Someone I love has been raped twice. Which means I'm in favour of people learning as much as they can about this stuff (if they want to).

I'm also very much in favour of the mods protecting themselves .

Finally, I'm in favour of being able to read potentially contentious or challenging postings, even without the ability to comment.

I may be the exception, of course. In any case, I'm sorry it got deleted, I understand the mods need to pace themselves, and I wish we had a category that allowed such posts to stand without comment when the system is overtaxed for comments.

Is that a weird idea?
posted by Bella Donna at 8:55 PM on December 9, 2014 [11 favorites]


It could work like the queueing system used to give the moderators a holiday in Meta Talk.

Frozen for X days, read it and scribble post its all over the your screen till we're back, suntanned and smiling after our Singapore Slings in the Sentosa sunshine.

you don't like my predilection to alliteration?
posted by infini at 9:14 PM on December 9, 2014


I could live with some posts going up without there being an opportunity to comment.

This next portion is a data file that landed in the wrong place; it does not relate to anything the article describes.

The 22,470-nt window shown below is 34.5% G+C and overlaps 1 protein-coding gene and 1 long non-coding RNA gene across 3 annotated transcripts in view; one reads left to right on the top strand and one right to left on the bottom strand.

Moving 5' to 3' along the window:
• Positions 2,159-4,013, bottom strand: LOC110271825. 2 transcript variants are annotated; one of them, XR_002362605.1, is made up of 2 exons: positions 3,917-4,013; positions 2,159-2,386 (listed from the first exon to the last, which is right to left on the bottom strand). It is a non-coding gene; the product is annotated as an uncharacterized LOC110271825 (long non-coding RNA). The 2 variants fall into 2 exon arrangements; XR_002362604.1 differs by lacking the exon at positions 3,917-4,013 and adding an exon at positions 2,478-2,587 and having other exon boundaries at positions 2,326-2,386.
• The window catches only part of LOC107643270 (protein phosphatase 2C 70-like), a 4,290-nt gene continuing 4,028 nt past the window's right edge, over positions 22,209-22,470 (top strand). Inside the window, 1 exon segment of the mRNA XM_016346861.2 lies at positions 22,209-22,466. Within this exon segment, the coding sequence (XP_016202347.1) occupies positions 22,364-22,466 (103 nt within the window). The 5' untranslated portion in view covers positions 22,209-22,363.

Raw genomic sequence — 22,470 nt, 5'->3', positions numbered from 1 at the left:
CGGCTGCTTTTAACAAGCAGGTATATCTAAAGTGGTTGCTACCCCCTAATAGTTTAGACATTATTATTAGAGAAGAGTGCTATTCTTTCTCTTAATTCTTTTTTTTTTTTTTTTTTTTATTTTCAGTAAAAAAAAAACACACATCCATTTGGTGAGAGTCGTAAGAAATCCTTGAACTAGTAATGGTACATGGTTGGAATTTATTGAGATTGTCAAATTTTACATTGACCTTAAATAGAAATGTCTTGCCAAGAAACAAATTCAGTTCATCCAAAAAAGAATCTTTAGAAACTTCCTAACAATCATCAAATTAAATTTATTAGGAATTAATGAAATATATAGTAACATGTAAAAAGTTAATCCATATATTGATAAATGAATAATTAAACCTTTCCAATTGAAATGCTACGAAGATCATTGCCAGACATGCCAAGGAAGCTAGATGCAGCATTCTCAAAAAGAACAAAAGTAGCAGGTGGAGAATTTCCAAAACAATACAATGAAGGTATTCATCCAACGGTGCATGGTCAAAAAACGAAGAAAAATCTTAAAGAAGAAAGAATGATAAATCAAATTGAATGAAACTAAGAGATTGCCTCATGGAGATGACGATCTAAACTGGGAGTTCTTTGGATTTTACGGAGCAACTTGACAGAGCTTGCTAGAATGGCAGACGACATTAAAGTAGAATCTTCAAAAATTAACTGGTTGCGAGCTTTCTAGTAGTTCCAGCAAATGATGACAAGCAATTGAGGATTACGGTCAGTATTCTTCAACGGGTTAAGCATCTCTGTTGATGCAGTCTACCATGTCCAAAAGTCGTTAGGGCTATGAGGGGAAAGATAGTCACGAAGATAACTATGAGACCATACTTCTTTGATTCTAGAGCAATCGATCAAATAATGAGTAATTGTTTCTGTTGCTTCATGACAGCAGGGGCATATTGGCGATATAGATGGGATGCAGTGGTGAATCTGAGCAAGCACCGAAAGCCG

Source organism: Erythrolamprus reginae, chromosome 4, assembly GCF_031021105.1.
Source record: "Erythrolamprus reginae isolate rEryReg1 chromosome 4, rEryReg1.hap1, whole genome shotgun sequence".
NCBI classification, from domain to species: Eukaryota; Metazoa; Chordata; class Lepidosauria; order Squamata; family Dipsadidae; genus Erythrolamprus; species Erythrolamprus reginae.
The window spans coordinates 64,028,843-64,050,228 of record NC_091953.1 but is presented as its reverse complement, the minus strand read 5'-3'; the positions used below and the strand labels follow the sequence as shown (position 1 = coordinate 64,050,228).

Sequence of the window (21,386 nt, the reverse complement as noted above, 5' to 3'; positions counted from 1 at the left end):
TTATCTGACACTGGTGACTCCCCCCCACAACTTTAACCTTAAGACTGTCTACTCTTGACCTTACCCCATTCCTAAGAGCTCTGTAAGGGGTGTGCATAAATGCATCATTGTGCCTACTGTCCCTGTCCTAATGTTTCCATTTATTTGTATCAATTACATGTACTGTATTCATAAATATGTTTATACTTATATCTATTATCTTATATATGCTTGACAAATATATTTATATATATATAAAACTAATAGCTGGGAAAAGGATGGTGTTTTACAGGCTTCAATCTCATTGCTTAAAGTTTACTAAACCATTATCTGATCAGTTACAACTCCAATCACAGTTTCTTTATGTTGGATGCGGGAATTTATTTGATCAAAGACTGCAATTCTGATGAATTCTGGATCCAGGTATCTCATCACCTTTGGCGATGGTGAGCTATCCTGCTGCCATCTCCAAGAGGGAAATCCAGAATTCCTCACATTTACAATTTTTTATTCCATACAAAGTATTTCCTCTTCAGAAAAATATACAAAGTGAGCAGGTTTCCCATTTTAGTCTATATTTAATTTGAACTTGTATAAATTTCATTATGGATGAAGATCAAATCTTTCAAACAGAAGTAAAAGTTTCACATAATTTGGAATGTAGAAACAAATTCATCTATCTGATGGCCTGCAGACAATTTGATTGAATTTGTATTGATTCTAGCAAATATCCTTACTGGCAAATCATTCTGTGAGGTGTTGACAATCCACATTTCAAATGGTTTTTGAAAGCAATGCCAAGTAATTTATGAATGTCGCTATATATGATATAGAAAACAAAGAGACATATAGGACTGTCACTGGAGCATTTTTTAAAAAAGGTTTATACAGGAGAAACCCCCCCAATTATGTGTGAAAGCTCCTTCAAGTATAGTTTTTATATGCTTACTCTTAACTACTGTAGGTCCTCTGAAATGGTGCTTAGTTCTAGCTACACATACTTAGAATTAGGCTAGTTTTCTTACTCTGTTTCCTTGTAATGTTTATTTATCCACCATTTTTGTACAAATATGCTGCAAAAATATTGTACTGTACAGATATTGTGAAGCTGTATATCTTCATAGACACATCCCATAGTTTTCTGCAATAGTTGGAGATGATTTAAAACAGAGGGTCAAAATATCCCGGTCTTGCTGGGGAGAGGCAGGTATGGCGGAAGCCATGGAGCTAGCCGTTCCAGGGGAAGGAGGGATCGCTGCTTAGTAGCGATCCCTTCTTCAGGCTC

And I'm not one to genuflect in front of the mods and Matt, but there are moments when I could understand and support him if he sold the site to Rupert Murdoch.
posted by ambient2 at 9:26 PM on December 9, 2014 [1 favorite]


I was saddened by that deletion too: it seemed like a fine post on a difficult subject, and it hurt that it got killed basically as "we hit our quota on this already".

It feels a little to me like moderation here is moving slightly towards pre-emptively deleting "difficult" posts rather than accepting the load of babysitting them. I've noticed a number of feminism-themed posts quickly deleted recently, and it feels like there's an underlying feeling of "it has to be a really good feminism post to clear the bar".

I understand the pragmatism here, that there's only so much mod time to go around. But I hate the result which is that the disruptive assholes get to suppress the discussion before it's even started, just by the inevitability of disruptive-assholes-gonna-disrupt.

As an aside, also, this: